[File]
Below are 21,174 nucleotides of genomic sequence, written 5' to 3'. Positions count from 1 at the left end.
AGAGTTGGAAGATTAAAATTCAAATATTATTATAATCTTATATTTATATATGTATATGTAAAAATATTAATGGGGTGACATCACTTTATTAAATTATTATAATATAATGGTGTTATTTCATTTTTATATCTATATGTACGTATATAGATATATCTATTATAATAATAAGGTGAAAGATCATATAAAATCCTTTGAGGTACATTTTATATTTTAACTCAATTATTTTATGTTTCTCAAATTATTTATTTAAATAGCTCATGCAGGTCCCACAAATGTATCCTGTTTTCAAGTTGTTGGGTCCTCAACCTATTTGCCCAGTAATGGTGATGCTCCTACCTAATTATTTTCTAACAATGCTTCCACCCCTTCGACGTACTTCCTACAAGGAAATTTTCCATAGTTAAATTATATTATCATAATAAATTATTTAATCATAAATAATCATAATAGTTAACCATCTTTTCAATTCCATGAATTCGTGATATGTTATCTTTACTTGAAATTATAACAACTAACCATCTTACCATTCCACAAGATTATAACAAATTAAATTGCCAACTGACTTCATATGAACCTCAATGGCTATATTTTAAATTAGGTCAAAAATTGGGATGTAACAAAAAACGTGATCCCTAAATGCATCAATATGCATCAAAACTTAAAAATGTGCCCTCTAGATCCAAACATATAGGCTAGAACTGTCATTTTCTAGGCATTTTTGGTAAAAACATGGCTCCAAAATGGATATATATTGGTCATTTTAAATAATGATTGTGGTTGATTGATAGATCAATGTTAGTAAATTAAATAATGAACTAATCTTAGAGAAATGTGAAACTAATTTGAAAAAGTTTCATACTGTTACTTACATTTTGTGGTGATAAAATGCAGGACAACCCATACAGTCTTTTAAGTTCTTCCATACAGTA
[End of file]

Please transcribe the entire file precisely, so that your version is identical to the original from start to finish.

Below are 21,174 nucleotides of genomic sequence, written 5' to 3'. Positions count from 1 at the left end.
AGAGTTGGAAGATTAAAATTCAAATATTATTATAATCTTATATTTATATATGTATATGTAAAAATATTAATGGGGTGACATCACTTTATTAAATTATTATAATATAATGGTGTTATTTCATTTTTATATCTATATGTACGTATATAGATATATCTATTATAATAATAAGGTGAAAGATCATATAAAATCCTTTGAGGTACATTTTATATTTTAACTCAATTATTTTATGTTTCTCAAATTATTTATTTAAATAGCTCATGCAGGTCCCACAAATGTATCCTGTTTTCAAGTTGTTGGGTCCTCAACCTATTTGCCCAGTAATGGTGATGCTCCTACCTAATTATTTTCTAACAATGCTTCCACCCCTTCGACGTACTTCCTACAAGGAAATTTTCCATAGTTAAATTATATTATCATAATAAATTATTTAATCATAAATAATCATAATAGTTAACCATCTTTTCAATTCCATGAATTCGTGATATGTTATCTTTACTTGAAATTATAACAACTAACCATCTTACCATTCCACAAGATTATAACAAATTAAATTGCCAACTGACTTCATATGAACCTCAATGGCTATATTTTAAATTAGGTCAAAAATTGGGATGTAACAAAAAACGTGATCCCTAAATGCATCAATATGCATCAAAACTTAAAAATGTGCCCTCTAGATCCAAACATATAGGCTAGAACTGTCATTTTCTAGGCATTTTTGGTAAAAACATGGCTCCAAAATGGATATATATTGGTCATTTTAAATAATGATTGTGGTTGATTGATAGATCAATGTTAGTAAATTAAATAATGAACTAATCTTAGAGAAATGTGAAACTAATTTGAAAAAGTTTCATACTGTTACTTACATTTTGTGGTGATAAAATGCAGGACAACCCATACAGTCTTTTAAGTTCTTCCATACAGTA